Santa Monica College - HiveMINDS

We want to create a robotic swarm system based on the behavior of bee colonies, for the mineralogical characterization of known areas of interest on the moon. We want our model to be completely autonomous until task completion, that is, until all known areas of interest have been characterized with the certainty that comes from ground-based sample collection and physical analysis. Our idea is for a swarm that maintains itself, repairs itself, directs itself, manages itself, moves itself, and even powers itself until its work is complete.

Seminole State College - Raider Engineering

The projected human presence and exploration on the lunar surface calls for auxiliary devices to handle tasks such as detailed aerial photography. Raider Engineering’s goal is to develop a drone that can be utilized for detailed photography of the lunar surface for the Artemis mission. To do so, our team will use existing drones as a base for the design, and will replace the propellers with compressed gas thrusters. This simple modification allows for flight over the lunar surface just like a drone on Earth. This will allow astronauts to do aerial photography easily and rapidly, allowing greater exploration opportunities.

Sonoma State University - Seawolf

In 2021, Ingenuity became the first aircraft to operate on Mars to support Perseverance’s ground exploration. A large portion of its battery capacity is reserved to keep equipment within operating temperature. Although equipped with a solar panel, the helicopter is not able to recharge from the rover. Hence, it has to take off at a specific time frame in the day to avoid losing reserve battery. This significantly reduces the flight durations. To solve this limitation, we will research an effective way to wirelessly transfer the power between a rover and an aerial vehicle to extend its task duration.

St. Thomas University - Omnitrix

Technology already exists that allows physicians to monitor biomarkers important in diagnostics; however, most tests require a blood sample, long wait times for results, lab testing, and educated personnel to explain the results. Team Omnitrix will support the NASA Artemis Mission by promoting the astronauts' health and safety by developing a point-of-care device. The goal of the device will be to identify bacterial and viral infections and monitor organ status through fluctuations in protein concentrations in interstitial fluid. The team will focus on creating the first working prototype to identify the presence or absence of E. Coli in a sample.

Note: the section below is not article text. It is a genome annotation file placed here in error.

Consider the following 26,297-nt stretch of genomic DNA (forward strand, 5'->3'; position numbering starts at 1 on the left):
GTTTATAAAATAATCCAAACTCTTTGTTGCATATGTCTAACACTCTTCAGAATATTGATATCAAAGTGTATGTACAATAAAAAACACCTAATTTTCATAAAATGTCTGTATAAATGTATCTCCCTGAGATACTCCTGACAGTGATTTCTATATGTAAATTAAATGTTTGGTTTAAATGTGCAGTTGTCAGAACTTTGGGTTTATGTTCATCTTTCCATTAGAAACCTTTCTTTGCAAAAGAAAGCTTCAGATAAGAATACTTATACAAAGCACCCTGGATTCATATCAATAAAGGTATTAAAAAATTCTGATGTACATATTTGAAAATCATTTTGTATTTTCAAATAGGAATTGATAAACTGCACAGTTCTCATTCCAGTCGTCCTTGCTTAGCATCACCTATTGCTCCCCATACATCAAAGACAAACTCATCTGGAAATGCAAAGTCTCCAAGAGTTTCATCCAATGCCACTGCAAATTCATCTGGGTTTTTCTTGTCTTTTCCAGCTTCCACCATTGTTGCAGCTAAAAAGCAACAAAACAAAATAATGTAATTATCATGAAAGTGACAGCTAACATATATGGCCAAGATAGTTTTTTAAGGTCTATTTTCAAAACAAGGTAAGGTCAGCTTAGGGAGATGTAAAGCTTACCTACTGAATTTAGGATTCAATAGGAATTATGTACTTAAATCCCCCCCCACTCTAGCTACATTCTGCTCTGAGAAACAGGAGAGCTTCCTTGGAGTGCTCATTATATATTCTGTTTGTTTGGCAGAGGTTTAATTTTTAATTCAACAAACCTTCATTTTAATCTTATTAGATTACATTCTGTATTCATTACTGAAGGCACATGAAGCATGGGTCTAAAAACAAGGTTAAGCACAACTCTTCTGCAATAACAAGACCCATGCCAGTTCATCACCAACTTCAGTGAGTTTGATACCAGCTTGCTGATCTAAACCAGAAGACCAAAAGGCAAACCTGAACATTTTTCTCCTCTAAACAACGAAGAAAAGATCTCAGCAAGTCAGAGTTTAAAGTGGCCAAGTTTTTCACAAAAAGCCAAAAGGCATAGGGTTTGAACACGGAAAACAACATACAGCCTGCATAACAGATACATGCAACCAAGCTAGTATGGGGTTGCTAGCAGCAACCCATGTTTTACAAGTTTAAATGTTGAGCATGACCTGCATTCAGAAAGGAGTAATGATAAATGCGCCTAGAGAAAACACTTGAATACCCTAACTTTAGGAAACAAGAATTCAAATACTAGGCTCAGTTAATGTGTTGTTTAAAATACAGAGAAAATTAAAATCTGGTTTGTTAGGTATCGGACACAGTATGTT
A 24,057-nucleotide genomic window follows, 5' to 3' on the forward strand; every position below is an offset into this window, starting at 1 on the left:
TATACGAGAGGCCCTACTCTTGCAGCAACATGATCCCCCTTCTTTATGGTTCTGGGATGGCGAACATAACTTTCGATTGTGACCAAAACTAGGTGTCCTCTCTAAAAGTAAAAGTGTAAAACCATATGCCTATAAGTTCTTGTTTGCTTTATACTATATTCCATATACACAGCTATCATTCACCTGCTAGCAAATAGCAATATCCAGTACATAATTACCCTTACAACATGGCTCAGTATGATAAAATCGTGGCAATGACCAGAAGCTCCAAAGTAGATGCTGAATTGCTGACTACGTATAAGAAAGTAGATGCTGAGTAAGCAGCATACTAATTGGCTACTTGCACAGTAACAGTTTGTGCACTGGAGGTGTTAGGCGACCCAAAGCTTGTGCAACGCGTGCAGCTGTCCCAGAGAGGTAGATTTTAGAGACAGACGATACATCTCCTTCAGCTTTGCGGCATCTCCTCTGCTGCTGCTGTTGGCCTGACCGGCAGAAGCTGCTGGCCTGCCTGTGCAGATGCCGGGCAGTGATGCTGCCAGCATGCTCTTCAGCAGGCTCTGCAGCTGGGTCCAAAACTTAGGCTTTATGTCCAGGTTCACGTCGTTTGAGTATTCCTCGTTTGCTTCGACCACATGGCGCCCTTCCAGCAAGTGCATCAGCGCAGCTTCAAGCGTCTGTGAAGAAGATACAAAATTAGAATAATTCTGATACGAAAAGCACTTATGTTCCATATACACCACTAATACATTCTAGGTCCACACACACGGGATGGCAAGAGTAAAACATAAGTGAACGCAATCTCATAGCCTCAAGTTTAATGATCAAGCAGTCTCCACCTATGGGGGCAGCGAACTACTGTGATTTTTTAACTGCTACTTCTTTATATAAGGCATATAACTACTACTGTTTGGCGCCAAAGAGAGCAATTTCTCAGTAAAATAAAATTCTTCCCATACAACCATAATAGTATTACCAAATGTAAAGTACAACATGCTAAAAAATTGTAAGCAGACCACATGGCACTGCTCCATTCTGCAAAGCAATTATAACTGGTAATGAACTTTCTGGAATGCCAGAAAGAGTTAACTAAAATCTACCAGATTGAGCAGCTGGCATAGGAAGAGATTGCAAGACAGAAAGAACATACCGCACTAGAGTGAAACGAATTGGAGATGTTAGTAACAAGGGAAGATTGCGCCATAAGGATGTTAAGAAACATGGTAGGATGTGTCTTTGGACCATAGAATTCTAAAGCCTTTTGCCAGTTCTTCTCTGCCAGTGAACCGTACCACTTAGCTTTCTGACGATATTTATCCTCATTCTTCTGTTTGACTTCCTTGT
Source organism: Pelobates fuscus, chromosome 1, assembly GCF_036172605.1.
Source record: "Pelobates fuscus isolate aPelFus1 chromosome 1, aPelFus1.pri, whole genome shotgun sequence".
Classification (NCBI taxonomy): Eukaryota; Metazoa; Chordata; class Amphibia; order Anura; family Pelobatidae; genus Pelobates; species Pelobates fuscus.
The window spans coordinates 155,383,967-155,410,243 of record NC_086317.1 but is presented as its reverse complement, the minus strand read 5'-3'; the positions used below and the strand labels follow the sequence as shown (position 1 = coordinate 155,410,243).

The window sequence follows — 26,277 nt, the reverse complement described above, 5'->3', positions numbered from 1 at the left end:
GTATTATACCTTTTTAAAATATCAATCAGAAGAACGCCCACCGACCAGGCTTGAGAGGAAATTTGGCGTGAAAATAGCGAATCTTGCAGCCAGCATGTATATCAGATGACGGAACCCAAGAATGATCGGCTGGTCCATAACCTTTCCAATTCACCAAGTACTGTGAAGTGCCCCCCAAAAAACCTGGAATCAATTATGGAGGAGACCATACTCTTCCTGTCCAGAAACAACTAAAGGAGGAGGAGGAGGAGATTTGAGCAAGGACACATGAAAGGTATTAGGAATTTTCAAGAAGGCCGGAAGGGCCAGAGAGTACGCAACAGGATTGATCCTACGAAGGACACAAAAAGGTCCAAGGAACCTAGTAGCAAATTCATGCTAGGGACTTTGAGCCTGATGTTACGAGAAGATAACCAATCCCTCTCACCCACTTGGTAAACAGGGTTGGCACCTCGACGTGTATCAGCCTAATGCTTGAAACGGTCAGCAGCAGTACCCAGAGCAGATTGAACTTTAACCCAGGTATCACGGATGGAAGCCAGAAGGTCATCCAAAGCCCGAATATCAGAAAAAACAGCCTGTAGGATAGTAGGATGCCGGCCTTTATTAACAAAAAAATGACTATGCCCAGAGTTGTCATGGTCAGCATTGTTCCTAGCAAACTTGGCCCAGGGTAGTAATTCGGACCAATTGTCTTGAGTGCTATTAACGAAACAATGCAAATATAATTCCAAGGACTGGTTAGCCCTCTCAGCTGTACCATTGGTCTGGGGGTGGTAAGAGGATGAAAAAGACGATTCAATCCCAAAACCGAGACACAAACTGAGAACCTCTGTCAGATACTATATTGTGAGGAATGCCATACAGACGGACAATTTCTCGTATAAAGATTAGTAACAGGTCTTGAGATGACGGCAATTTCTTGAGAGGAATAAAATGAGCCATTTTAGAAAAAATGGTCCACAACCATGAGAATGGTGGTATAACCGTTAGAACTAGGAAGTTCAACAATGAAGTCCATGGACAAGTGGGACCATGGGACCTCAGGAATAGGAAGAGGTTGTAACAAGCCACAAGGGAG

St. Thomas University - Bobcat Bots

With the launch of NASA’s Artemis mission, there is a need to aid astronauts as they work. Our proposed plan is to build a team of mini-robots to efficiently aid with the task of data-taking. We plan to build mini-robots to perform a global task that would have been done by the astronauts, saving time and labor. Our robots will move independently and will have a camera and motion sensors, to obstacles as they collect data. We believe that our design coincides with NASA’s mission and can be extended for a greater number of robots and multiple tasks.

Texas State University - The Bobcat CaerusCrete

To establish a permanent base on the Moon, we need a large quantity of construction and building materials. In a project conducted by the Bobcat CaerusCrete Team, which consists of undergraduate students from civil engineering at Texas State University, a lunar regolith simulant is used to synthesize a geopolymer for future lunar 3D construction. This project is sponsored by NASA through the MINDS Undergraduate Student Design. The research conducted in this project has a significant impact on NASA’s Artemis mission because it provides a potential solution to additive construction using lunar regolith on the Moon.

The University of Texas at San Antonio - The Rowdy Rocket Rovers

Human habitation of the moon is humanity's next great step forward as a species. However, Earth’s nearest celestial companion is constantly bathed in radiation and micrometeorites from outer space, both of which pose a threat to future lunar settlers. In order to circumvent these limitations, we propose a semi-autonomous rover known as Orpheus that can map lava tubes using LiDAR (3D imaging), lasers, and multi-spectral imaging. Our rover will be able to provide detailed maps of the lava tubes and potential building materials in the form of metal-containing minerals.

University of California, Santa Barbara - Venturi-Electrodynamic Scrubbing Technology (VEST)

Lunar regolith is highly abrasive and poses a threat to NASA's future long-term manned missions on the Moon with the Artemis program. To combat this threat, our team will design an active lunar regolith purification system for use on landers and habitation systems. Our solution uses a Venturi tube fixed with an atomizer and an Electrodynamic Dust Shield (EDS), on the intake of the Venturi, to mix and filter the incoming regolith, using a commercial HEPA filter, while providing clean water vapor at the output of the filtering system.

University of Central Florida - Dr. Regolith 2.0